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History: E316_MW_Syllabus_Fall_12

Comparing version 14 with version 17

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- <h3>^-=SYLLABUS FOR E316 MW SHAKESPEARE's MAJOR PLAYS, CSU FULLERTON FALL 2012 (08/28/12)=-^
+ <h3>^-=SYLLABUS FOR E316 MW SHAKESPEARE's MAJOR PLAYS, CSU FULLERTON FALL 2012 (09/09/12)=-^


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HOW YOUR PERFORMANCE WILL BE EVALUATED


- <b>((E316_MW_Presentations_Fall_12|PRESENTATIONS REQUIREMENT: LINK TO FULL INSTRUCTIONS)).</b> At the beginning of the course, students will sign up for one or two 5-7 minute in-class presentations †depending on class size -- on plays of their choosing (if possible). I will provide presenters with a specific question to address from among those on the questions page, and a few days after sign-up I will post a schedule on the Presentations page. Each session will feature one or more presentations. <u><i>Required:</i></u> One week in advance of your presentation, email me as full a draft as possible of what you intend to say in class. I will email you back with advice. If I suggest developing the remarks further, email me a revised version at least one day before your in-class presentation. I won't judge students on their rhetorical skills during the presentation, but rather on evidence of prior preparation and consultation as well as on the written draft. <b><u>How to do well on this assignment</u></b>: meet with me or email me as required, and send a final written version; good critics challenge and pose questions, so craft your responses to invite discussion; aim for spontaneity and a personal touch: use the question as a springboard rather than a prescription; speak up, but don't rush things. Don't bother with biography, and don't base what you say mainly on Internet note sites or similar material; if you use any sources, give due credit. (15-20% of course grade.)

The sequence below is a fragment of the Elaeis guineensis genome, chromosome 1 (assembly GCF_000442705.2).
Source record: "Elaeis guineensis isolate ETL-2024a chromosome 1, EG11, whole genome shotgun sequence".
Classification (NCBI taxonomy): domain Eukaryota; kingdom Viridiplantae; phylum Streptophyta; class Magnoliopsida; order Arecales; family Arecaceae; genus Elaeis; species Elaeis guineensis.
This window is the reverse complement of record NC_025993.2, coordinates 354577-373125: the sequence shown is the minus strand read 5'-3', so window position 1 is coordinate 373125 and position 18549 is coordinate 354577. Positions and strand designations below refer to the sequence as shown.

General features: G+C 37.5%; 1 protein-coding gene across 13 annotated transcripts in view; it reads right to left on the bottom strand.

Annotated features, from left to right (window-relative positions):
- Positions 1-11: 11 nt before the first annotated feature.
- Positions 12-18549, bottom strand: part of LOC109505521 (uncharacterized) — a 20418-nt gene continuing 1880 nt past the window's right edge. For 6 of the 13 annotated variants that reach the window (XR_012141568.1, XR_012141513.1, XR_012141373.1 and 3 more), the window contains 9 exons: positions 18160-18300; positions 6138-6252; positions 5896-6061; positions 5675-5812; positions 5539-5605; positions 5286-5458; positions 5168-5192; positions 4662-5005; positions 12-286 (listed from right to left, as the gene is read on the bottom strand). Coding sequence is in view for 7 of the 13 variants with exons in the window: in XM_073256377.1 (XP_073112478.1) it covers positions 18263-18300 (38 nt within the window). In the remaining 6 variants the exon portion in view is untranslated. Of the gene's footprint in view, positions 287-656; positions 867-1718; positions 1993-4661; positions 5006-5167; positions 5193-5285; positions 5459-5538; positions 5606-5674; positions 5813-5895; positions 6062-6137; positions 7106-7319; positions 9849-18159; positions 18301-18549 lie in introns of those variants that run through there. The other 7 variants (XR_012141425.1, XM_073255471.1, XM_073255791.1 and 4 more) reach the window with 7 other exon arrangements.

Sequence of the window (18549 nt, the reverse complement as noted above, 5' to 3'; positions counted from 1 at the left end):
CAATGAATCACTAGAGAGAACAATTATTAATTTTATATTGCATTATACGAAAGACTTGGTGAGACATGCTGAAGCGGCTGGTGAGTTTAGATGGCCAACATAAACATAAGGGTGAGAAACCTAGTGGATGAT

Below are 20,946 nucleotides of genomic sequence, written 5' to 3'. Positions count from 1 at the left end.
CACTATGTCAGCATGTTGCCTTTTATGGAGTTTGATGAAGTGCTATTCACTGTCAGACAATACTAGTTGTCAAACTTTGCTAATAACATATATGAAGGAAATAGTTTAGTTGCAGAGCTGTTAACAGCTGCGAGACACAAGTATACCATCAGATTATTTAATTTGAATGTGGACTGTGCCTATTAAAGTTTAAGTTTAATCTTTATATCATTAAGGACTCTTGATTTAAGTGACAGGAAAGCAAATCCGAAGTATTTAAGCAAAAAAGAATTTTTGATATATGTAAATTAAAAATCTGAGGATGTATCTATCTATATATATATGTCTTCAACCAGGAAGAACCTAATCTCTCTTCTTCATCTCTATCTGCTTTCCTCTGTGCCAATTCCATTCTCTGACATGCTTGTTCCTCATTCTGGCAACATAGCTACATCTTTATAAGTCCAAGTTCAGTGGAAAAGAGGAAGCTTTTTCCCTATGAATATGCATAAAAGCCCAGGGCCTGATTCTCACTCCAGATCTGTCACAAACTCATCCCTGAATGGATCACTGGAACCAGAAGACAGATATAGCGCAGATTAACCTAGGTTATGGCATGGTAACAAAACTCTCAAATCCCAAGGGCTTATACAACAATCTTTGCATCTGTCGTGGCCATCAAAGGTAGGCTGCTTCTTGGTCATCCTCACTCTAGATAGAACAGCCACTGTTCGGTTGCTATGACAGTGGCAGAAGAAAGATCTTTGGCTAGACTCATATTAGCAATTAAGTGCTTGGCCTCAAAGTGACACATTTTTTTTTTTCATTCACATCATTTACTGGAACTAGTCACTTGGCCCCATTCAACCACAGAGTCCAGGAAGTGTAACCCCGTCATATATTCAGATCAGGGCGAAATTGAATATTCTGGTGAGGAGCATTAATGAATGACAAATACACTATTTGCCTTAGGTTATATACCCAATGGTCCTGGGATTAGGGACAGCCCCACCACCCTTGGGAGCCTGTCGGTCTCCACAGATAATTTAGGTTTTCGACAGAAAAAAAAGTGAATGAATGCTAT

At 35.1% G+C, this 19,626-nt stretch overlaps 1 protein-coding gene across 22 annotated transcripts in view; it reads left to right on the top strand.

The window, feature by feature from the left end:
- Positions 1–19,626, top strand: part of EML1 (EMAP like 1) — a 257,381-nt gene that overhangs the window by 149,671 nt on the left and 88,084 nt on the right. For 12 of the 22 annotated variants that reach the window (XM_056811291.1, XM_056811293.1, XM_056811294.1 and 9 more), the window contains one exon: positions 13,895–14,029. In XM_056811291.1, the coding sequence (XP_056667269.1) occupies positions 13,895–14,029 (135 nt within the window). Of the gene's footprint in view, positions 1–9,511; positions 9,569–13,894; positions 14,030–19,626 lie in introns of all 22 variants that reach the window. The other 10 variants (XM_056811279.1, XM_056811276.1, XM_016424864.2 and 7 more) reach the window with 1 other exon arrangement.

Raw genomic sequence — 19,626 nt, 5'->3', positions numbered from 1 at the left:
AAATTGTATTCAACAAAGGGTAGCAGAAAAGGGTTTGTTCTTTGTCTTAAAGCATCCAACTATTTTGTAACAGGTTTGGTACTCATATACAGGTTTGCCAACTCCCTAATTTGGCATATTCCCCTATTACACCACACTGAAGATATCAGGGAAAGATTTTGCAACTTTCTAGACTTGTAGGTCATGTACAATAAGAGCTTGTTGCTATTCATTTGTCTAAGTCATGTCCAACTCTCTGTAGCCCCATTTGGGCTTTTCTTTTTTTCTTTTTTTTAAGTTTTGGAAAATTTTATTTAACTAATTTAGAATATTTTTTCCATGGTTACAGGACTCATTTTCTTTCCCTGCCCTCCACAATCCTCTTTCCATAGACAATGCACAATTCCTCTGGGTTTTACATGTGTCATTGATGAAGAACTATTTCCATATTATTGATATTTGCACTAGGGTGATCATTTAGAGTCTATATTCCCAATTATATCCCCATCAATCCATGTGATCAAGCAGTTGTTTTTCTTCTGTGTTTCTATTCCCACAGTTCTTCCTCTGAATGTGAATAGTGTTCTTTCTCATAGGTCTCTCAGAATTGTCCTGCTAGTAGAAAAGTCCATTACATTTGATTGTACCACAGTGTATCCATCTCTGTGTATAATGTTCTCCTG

+ <b>((E316_MW_Presentations_Fall_12|PRESENTATIONS REQUIREMENT: LINK TO FULL INSTRUCTIONS)).</b> At the beginning of the course, students will sign up for one or two 5-7 minute in-class presentations – depending on class size -- on plays of their choosing (if possible). I will provide presenters with a specific question to address from among those on the questions page, and a few days after sign-up I will post a schedule on the Presentations page. Each session will feature one or more presentations. <u><i>Required:</i></u> One week in advance of your presentation, email me as full a draft as possible of what you intend to say in class. I will email you back with advice. If I suggest developing the remarks further, email me a revised version at least one day before your in-class presentation. I won't judge students on their rhetorical skills during the presentation, but rather on evidence of prior preparation and consultation as well as on the written draft. <b><u>How to do well on this assignment</u></b>: meet with me or email me as required, and send a final written version; good critics challenge and pose questions, so craft your responses to invite discussion; aim for spontaneity and a personal touch: use the question as a springboard rather than a prescription; speak up, but don't rush things. Don't bother with biography, and don't base what you say mainly on Internet note sites or similar material; if you use any sources, give due credit. (15-20% of course grade.)


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